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Pitfalls of university teaching

In his article, “Few opt for varsity teaching”, Prof Sucha Singh Gill has aptly said that because of the poor wages even the best universities are unable to attract high quality faculty. It is time university teachers were paid more for attracting fresh talent. Though teaching is an important profession, it is most neglected and ill-treated.

Every year, about 10,000 teachers are recruited to colleges and universities, which is 20 times more than the annual recruitment to the all-India and Central services. Unfortunately, however, these are not led by academic fountainheads or intellectual giants but by those with political clout. In the choice and assessment of faculty in these institutions, the highest principles and norms have not prevailed. To the traditional practices of nepotism and communalism, we have now added a new form of favouritism, namely, of choosing one’s cronies on the basis of political ideology.

Academics do not seem to have adequate awareness of their obligation to choose the right men and women for teaching and research and to set a model for other agencies in the states to follow. Where else shall the people look for probity and high quality? Privatisation and commercialisation of higher education has made a mess of total educational machinery. After all, privatisation, like the much-abused ‘autonomy’, is not a license to loot.


It is the duty to provide the right reasons for the quality of their work and the crucial role they are expected to play in our educational advancement. There is need for continuous review and assessment of professional excellence of these services as the teaching profession is cluttered with far too many people resting on withered laurels.

Dr ANIL BHATIYA, Dept of English, D.N. College, Hisar


Ask any child about his/her ambition. Pat comes the reply, any company. The reason?: excellent pay package. Prof Gill has rightly opined that to make teaching profession more attractive, the teachers should be paid handsome salaries.

Multinational companies, where salaries and perks are no constraints for the young and talented people, have reversed the gear for the teaching profession and added to the woes of falling standards. India churns out CAs, MBAs, doctors etc. but those responsible for making them are neglected just as pots are admired and not the potters.

Teachers appointed on ad hoc and contractual basis need due attention. They deserve financial and social security. Stringent measures are needed to make sick units healthy as also make teaching profession by choice and not by chance.

Dr S.K. BARIA, Head, Commerce Dept, SMDRSD College, Pathankot

Revised pension

The Sixth Pay Commission has totally ignored the pensioners’ welfare. Various associations have repeatedly represented to the panel for grant of 5 per cent DA at 65 years and 10 per cent at 75 years, but without taking them into confidence, it fixed the age of 80, 85, 90, 95 and 100. Why? It thought that a negligible number can reach the age of 80 and 85 years and none can reach 90, 95 and 100 years of age.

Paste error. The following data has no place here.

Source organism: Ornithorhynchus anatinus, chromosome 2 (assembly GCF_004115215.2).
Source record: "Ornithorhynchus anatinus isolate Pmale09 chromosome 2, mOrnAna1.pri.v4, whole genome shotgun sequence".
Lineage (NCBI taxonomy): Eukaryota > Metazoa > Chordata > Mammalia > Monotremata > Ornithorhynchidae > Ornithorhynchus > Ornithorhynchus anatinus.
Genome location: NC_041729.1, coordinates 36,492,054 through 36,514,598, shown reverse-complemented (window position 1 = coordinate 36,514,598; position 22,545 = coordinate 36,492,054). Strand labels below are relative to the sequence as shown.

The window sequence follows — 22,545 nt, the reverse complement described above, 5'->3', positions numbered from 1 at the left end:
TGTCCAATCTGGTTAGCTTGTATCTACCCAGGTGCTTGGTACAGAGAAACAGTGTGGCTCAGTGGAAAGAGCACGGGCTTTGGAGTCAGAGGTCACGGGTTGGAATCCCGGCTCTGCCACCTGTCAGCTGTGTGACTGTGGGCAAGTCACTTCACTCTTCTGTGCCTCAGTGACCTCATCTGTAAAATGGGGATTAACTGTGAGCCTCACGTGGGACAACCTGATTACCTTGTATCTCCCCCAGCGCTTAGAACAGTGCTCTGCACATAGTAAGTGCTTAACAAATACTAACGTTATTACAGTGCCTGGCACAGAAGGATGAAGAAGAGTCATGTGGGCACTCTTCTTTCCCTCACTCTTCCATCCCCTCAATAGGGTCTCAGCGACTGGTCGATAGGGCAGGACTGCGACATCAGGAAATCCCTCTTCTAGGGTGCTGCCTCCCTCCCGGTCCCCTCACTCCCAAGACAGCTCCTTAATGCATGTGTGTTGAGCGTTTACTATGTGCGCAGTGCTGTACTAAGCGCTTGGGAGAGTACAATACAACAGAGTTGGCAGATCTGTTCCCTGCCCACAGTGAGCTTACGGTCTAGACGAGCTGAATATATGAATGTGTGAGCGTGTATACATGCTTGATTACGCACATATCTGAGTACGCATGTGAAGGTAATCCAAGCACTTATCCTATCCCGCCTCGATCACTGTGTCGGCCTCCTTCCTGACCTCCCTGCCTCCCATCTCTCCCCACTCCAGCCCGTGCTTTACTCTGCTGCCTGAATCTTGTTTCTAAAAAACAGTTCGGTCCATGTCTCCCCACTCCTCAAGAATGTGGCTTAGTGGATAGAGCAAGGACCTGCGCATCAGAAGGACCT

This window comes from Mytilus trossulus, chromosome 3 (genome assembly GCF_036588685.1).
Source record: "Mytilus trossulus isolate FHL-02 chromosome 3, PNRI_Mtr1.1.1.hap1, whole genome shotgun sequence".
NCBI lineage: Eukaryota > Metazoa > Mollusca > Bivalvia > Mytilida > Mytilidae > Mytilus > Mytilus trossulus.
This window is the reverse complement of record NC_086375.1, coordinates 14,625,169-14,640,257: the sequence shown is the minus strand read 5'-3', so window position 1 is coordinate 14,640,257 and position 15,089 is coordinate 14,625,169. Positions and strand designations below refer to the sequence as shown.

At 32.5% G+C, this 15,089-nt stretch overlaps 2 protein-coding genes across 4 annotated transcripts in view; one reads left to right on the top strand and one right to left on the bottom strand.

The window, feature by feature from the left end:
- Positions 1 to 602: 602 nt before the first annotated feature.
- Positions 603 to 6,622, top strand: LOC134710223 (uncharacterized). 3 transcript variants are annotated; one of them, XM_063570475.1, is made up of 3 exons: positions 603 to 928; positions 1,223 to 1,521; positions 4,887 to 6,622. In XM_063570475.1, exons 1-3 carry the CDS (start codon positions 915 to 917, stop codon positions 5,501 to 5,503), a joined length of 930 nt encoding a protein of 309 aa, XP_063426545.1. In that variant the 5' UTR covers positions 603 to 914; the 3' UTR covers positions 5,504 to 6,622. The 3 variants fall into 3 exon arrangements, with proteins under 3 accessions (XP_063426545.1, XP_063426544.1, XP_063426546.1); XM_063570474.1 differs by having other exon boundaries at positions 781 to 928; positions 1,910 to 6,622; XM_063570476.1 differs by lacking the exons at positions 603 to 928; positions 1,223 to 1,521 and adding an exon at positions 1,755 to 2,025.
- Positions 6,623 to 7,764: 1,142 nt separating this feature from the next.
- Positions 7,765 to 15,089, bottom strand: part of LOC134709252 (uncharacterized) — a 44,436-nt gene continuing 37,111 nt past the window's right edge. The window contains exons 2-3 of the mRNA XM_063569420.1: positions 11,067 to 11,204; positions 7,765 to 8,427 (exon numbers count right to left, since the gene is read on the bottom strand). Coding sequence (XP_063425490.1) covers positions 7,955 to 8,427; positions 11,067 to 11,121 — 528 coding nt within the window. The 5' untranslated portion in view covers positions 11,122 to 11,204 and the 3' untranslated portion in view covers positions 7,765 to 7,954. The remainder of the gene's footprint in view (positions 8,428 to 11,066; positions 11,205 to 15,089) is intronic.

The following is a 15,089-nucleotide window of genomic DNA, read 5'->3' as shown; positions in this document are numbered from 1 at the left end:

Again, this panel has framed an anti-pensioner’s formula to gradually reduce the DA from 15.5 per cent granted by the fifth panel; when it reaches 67 per cent granted by the fifth pay panel, the same will be reduced to 34 per cent as recommended by the sixth panel. Consequently, this has created a big gap between the recommendations of the fifth and sixth pay panels, adversely affecting the interest of the pensioners.

The sixth pay panel’s recommendations are unfair to pensioners who are already hard hit by the steep rise in the prices of essential commodities. The Centre would do well to rectify the recommendations and do justice to them.



Silos for Punjab

The suggestion for silos is most welcome. Punjab should build a chain of large-sized silos and godowns in rural and peri-urban areas for storing 5-6 million tonnes of foodgrains under controlled conditions. The state-run agencies can run silos professionally.

Farmers’ groups and panchayats should also be encouraged for installing silos of 20-100-tonne capacity at their levels. There the produce has to be graded, dried and stored with crop-specific controlled temperature, humidity and post-harvest sanitary and phyto-sanitary treatments for eliminating losses caused by insects, disease, etc, and conserving the quality of the produce.

A system should be evolved to help farmers sell their produce to these store houses/ silos at support or market price or deposit the produce with them and get advance payments or bank loan against the pledged stocks.

With credible quality assurance, the prospective domestic and global buyers will always prefer to purchase the material stored at the sites. The state government should play a significant role in establishing this system and other infrastructural facilities.

Dr M. S. BAJWA, (Former Director, Research, PAU), Mohali


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